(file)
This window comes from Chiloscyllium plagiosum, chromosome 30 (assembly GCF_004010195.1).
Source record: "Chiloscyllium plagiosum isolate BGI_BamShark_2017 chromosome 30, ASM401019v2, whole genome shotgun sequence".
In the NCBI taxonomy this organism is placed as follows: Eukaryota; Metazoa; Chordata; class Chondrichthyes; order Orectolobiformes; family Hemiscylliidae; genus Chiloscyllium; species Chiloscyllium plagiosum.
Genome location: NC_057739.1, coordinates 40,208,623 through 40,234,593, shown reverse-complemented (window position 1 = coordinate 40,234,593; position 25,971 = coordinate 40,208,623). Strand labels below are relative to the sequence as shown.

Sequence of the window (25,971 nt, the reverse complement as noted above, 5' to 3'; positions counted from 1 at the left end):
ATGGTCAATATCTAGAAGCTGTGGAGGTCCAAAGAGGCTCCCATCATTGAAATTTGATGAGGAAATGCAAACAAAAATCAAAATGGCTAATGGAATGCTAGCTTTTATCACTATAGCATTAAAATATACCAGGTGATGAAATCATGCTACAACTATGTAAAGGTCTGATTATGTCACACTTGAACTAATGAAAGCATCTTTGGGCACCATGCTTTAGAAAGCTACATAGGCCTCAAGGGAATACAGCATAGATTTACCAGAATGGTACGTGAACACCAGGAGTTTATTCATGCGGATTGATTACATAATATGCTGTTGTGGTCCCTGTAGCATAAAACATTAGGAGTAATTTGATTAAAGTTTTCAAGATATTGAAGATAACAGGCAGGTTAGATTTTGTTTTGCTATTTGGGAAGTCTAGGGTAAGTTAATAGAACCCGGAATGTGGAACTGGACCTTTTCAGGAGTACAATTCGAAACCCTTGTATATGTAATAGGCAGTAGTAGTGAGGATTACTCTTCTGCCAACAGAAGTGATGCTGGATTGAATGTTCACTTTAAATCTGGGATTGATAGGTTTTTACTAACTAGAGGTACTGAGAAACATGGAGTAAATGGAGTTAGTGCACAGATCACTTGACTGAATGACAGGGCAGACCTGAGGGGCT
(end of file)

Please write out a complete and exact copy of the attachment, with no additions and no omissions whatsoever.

This window comes from Chiloscyllium plagiosum, chromosome 30 (assembly GCF_004010195.1).
Source record: "Chiloscyllium plagiosum isolate BGI_BamShark_2017 chromosome 30, ASM401019v2, whole genome shotgun sequence".
In the NCBI taxonomy this organism is placed as follows: Eukaryota; Metazoa; Chordata; class Chondrichthyes; order Orectolobiformes; family Hemiscylliidae; genus Chiloscyllium; species Chiloscyllium plagiosum.
Genome location: NC_057739.1, coordinates 40,208,623 through 40,234,593, shown reverse-complemented (window position 1 = coordinate 40,234,593; position 25,971 = coordinate 40,208,623). Strand labels below are relative to the sequence as shown.

Sequence of the window (25,971 nt, the reverse complement as noted above, 5' to 3'; positions counted from 1 at the left end):
ATGGTCAATATCTAGAAGCTGTGGAGGTCCAAAGAGGCTCCCATCATTGAAATTTGATGAGGAAATGCAAACAAAAATCAAAATGGCTAATGGAATGCTAGCTTTTATCACTATAGCATTAAAATATACCAGGTGATGAAATCATGCTACAACTATGTAAAGGTCTGATTATGTCACACTTGAACTAATGAAAGCATCTTTGGGCACCATGCTTTAGAAAGCTACATAGGCCTCAAGGGAATACAGCATAGATTTACCAGAATGGTACGTGAACACCAGGAGTTTATTCATGCGGATTGATTACATAATATGCTGTTGTGGTCCCTGTAGCATAAAACATTAGGAGTAATTTGATTAAAGTTTTCAAGATATTGAAGATAACAGGCAGGTTAGATTTTGTTTTGCTATTTGGGAAGTCTAGGGTAAGTTAATAGAACCCGGAATGTGGAACTGGACCTTTTCAGGAGTACAATTCGAAACCCTTGTATATGTAATAGGCAGTAGTAGTGAGGATTACTCTTCTGCCAACAGAAGTGATGCTGGATTGAATGTTCACTTTAAATCTGGGATTGATAGGTTTTTACTAACTAGAGGTACTGAGAAACATGGAGTAAATGGAGTTAGTGCACAGATCACTTGACTGAATGACAGGGCAGACCTGAGGGGCT